I am doing something that I thought I’d never do. On January 23rd, I will be running my first ever marathon!
When I first learned that Feed the Children was the benefiting charity of the Rock ‘n’ Roll marathon in New Orleans this month, I made the commitment to run a full marathon on behalf of the children we serve.
I am 46 years old and prior to this experience have never considered myself much of a runner (though I have played other sports).
In fact, it had been several years prior to my current marathon training that I had even put on a pair of running shoes with the intent of running in them. The longest distance I had ever run prior to my commitment was 6 miles and that was a lifetime ago.
Number one question that my friends and family have asked over the last couple of months has been is this difficult? Absolutely!
In order to run 26.2 miles you have to train for months. Marathon training requires a lot of time, dedication and hard work. You have to be prepared to run in all kinds of conditions, the heat, the cold, rain and snow. Adding to the difficulty I experienced a fairly significant groin injury, had cortisone shots in both knees, and had muscle soreness like I have never experienced before, even during all my years of sports.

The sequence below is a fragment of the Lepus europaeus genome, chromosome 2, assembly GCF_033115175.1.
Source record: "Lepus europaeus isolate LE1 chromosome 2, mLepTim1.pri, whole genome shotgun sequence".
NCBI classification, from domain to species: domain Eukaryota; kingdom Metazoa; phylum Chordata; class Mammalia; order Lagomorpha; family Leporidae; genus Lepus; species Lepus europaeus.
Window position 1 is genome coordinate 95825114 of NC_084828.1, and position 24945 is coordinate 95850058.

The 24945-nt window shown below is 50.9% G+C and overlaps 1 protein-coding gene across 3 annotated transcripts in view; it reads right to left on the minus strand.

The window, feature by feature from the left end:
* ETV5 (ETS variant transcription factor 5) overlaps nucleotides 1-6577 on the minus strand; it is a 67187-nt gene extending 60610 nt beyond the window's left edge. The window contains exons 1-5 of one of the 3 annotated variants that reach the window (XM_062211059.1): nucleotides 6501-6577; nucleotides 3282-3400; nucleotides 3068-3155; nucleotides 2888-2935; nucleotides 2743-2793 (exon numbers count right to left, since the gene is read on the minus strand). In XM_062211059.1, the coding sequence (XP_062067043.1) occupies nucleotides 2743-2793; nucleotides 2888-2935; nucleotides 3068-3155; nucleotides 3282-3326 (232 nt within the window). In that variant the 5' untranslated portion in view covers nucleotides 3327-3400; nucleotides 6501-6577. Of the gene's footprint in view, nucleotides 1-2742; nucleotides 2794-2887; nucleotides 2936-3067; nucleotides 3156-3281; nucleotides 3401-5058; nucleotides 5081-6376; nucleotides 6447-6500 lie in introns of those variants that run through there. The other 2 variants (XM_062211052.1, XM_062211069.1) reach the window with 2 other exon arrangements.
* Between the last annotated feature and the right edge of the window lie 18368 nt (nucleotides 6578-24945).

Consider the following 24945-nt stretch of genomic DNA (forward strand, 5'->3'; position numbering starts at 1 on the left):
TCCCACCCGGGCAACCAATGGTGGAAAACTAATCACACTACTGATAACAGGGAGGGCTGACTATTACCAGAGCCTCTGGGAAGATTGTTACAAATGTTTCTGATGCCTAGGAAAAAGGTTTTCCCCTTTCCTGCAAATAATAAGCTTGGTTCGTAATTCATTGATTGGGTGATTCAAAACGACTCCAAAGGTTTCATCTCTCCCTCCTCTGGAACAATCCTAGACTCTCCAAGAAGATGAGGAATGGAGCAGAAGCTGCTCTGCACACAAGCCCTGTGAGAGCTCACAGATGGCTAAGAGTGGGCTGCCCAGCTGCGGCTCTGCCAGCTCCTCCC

But, do the hardships that I have faced in my training compare to those faced by the children we serve each and every day?
Absolutely not! I accepted this challenge because I want to do my part to raise awareness on the issues of hunger.
Our vision of “no child going to bed hungry” will not happen on its own.
It will take each and every one of us to take a stand, make a commitment and unite together to defeat hunger.
As a father of four children, I cannot imagine my children having to worry about when or if they will eat again. Every child deserves to experience the awesomeness that goes along with being a kid and should never have to spend one second worrying about their next meal.
The fact that nearly 16 million children in our own country live in a food-insecure household is simply unacceptable to me. New Orleans is no exception with 1 in 6 people facing hunger issues on a daily basis. Yet, I believe the awareness we are bringing to hunger in New Orleans can change this!
What can you do to help Feed the Children realize our vision of no child going to bed hungry? Join Team Feed the Children as we run to end childhood hunger and make our miles meaningful. Join us or donate toward our efforts on our website.
Chris is the Senior Director of Corporate Donor Relations at Feed the Children.
Blessed is the season which engages the whole world in a conspiracy of love! – Hamilton Wright Mabie
Since 2009, I’ve been traveling the world with musicians, singers, songwriters and their teams in hopes of this very thing: to engage the world with love and involve as many people in this lofty pursuit as possible.
In 2013, I joined the team at Feed the Children as Director of Artist Relations, Child Sponsorship and Media excited about how I could champion Feed the Children’s mission that no child goes to bed hungry!